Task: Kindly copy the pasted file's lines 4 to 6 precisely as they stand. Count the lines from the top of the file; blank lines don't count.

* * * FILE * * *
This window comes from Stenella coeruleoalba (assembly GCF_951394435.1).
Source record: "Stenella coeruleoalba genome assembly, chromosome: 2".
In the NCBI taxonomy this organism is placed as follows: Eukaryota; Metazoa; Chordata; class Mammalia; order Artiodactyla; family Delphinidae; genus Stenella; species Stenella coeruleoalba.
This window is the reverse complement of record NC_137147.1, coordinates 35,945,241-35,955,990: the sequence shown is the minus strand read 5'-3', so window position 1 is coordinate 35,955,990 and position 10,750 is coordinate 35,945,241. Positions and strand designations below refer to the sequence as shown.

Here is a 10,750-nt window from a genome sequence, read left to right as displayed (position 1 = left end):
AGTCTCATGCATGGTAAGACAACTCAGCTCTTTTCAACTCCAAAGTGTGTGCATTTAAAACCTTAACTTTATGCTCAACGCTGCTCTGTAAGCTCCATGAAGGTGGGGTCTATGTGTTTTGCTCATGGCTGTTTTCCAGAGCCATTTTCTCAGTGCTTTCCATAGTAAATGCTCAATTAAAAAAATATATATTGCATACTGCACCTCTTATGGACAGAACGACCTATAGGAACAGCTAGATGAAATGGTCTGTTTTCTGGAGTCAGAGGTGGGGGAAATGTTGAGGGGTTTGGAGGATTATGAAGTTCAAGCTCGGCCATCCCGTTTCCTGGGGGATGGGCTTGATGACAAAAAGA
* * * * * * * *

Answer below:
This window is the reverse complement of record NC_137147.1, coordinates 35,945,241-35,955,990: the sequence shown is the minus strand read 5'-3', so window position 1 is coordinate 35,955,990 and position 10,750 is coordinate 35,945,241. Positions and strand designations below refer to the sequence as shown.

Here is a 10,750-nt window from a genome sequence, read left to right as displayed (position 1 = left end):
AGTCTCATGCATGGTAAGACAACTCAGCTCTTTTCAACTCCAAAGTGTGTGCATTTAAAACCTTAACTTTATGCTCAACGCTGCTCTGTAAGCTCCATGAAGGTGGGGTCTATGTGTTTTGCTCATGGCTGTTTTCCAGAGCCATTTTCTCAGTGCTTTCCATAGTAAATGCTCAATTAAAAAAATATATATTGCATACTGCACCTCTTATGGACAGAACGACCTATAGGAACAGCTAGATGAAATGGTCTGTTTTCTGGAGTCAGAGGTGGGGGAAATGTTGAGGGGTTTGGAGGATTATGAAGTTCAAGCTCGGCCATCCCGTTTCCTGGGGGATGGGCTTGATGACAAAAAGA